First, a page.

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02 Jun 2011
Cathay Pacific Gives Full Support for Third Runway in Hong Kong as Public Consultation Begins

Cathay Pacific Airways today gave its full and unequivocal backing for the building of a third runway at Hong Kong International Airport, stating it was the only effective way to address the airport's capacity constraints and ensure the long-term competitiveness of the Hong Kong hub.

The airline's statement came as public consultation begins over the two options put forward by the Airport Authority Hong Kong (HKAA) in its Hong Kong International Airport (HKIA) Master Plan 2030. Option 1 proposes to enhance the capacity of the two runways while Option 2 proposes the building of a third runway.

Cathay Pacific Chief Executive John Slosar said: "Cathay Pacific firmly supports Option 2. We believe the third runway is of critical importance to the sustainability of the Hong Kong economy and, therefore, to the long-term prosperity and well-being of Hong Kong people. We believe the need for it is urgent and becoming increasingly so. Connectivity with the rest of the world has made Hong Kong what it is today so we must be clear on how we can maintain and grow these linkages for tomorrow."

Mr Slosar said that HKIA is "a victim of its own success" and that its two runways face traffic saturation 15-20 years before the original blueprint forecast of 2040.

"The airport already faces a fundamental challenge regarding runway capacity. The existing runways are already so heavily used through most of the operating day that finding take off and landing slots for additional flights is increasingly difficult.

"As the airport becomes busier and busier, the capacity of the two runways will soon be saturated. Hong Kong is facing a very real danger of giving away its competitive advantage if it does not move quickly and decisively on the need to build the third runway," Mr Slosar said.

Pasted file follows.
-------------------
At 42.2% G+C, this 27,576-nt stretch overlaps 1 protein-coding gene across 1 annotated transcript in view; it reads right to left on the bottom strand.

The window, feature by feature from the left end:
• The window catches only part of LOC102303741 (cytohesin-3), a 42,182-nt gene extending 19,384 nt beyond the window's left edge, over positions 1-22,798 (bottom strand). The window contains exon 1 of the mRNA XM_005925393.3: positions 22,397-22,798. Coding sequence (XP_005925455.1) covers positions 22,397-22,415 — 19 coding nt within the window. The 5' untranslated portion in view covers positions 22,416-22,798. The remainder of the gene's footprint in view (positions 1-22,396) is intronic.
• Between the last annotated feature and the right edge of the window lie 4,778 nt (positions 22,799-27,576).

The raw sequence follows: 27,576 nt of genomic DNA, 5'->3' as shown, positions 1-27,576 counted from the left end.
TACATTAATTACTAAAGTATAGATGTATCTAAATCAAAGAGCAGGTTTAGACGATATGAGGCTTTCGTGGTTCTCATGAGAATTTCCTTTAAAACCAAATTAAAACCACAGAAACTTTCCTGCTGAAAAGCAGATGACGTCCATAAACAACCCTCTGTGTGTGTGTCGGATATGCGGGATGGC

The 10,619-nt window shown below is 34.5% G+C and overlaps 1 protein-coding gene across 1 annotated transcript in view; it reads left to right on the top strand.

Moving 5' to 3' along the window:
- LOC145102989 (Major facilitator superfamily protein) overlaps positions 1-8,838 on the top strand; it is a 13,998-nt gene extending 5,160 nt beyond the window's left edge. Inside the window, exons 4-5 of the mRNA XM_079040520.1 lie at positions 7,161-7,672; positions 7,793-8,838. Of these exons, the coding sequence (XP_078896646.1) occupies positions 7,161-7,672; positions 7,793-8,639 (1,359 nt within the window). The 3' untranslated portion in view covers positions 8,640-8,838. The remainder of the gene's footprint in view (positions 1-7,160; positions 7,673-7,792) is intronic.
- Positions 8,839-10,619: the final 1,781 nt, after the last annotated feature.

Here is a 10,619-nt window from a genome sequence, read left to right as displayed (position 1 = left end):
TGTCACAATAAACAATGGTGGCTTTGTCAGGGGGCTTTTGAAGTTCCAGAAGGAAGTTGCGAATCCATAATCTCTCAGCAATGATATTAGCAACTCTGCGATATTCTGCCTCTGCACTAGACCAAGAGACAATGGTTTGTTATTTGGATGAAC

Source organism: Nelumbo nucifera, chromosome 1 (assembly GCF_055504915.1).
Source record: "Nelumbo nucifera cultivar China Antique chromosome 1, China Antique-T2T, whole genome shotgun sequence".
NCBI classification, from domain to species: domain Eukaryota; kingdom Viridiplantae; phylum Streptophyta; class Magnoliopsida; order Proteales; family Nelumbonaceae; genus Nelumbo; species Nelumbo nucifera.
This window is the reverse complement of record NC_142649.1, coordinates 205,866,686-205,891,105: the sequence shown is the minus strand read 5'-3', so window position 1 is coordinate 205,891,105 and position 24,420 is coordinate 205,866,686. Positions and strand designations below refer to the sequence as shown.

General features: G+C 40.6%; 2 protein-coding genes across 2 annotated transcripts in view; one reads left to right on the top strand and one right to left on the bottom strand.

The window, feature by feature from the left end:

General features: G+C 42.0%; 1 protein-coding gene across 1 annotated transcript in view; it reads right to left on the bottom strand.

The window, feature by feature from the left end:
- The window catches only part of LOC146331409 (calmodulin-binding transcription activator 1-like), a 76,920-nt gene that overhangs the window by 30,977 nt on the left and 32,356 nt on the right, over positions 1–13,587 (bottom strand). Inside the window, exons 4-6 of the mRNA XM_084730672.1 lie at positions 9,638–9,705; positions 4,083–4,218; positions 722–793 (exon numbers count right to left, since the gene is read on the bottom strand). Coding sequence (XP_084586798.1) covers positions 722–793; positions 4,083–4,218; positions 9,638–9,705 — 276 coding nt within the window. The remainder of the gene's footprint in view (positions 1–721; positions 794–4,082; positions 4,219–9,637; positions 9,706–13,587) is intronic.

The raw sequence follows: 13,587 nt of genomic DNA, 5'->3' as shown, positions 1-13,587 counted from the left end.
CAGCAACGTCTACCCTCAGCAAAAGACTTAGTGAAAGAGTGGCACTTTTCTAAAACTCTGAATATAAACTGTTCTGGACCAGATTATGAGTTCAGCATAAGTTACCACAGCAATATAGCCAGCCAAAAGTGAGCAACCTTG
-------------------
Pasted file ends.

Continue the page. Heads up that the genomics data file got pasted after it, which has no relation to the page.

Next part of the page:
Cathay Pacific believes that a third runway is the only viable way to ensure the long-term competitiveness of Hong Kong as an important international financial, trading and logistics, tourism and professional services hub.

"There is no time to be lost. Even if we were to take a decision today to build a third runway, it would take 10 or more years to see it operational. The airport will reach its capacity well before any new third runway can be commissioned," Mr Slosar said.

According to the HKIA Master Plan, a third runway would be able to handle a practical maximum capacity of 620,000 flight movements per year. This would meet and go beyond the traffic demand forecast of 602,000 in 2030.

Option 1 requires further investment in terminal and apron facilities. This would enable the airport to handle a practical maximum capacity of 420,000 flight movements per year, but this would only meet the estimated demand for air services in the medium term.

"This is simply not a practical solution to the problem and is, at best, an expensive stop-gap measure," Mr Slosar said.

Mr Slosar pointed out that the economic and social benefits of the third runway need to be carefully balanced with environmental, engineering and funding considerations.

"Cathay Pacific welcomes HKAA's approach in consulting the Hong Kong community widely on the two options it has put forward in its Master Plan," he said.